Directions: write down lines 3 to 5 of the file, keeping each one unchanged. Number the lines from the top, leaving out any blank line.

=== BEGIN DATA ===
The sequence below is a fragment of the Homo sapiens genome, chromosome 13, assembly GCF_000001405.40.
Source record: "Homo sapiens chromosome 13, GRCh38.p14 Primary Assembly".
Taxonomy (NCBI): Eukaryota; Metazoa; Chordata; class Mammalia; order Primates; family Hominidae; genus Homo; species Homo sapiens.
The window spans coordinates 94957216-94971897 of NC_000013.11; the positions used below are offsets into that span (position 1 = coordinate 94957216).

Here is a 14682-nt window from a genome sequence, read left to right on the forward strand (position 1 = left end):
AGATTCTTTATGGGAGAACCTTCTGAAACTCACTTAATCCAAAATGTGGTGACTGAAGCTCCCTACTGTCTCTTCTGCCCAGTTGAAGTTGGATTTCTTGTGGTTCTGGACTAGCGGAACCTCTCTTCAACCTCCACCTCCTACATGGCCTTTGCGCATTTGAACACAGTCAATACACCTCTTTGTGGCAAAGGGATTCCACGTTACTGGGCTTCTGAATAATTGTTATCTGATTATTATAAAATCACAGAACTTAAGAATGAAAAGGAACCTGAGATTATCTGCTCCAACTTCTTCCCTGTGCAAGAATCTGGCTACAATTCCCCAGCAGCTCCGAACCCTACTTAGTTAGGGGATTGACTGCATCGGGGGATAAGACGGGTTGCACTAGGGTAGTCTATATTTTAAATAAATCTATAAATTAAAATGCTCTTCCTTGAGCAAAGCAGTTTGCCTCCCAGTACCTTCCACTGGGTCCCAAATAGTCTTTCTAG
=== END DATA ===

Taxonomy (NCBI): Eukaryota; Metazoa; Chordata; class Mammalia; order Primates; family Hominidae; genus Homo; species Homo sapiens.
The window spans coordinates 94957216-94971897 of NC_000013.11; the positions used below are offsets into that span (position 1 = coordinate 94957216).

Here is a 14682-nt window from a genome sequence, read left to right on the forward strand (position 1 = left end):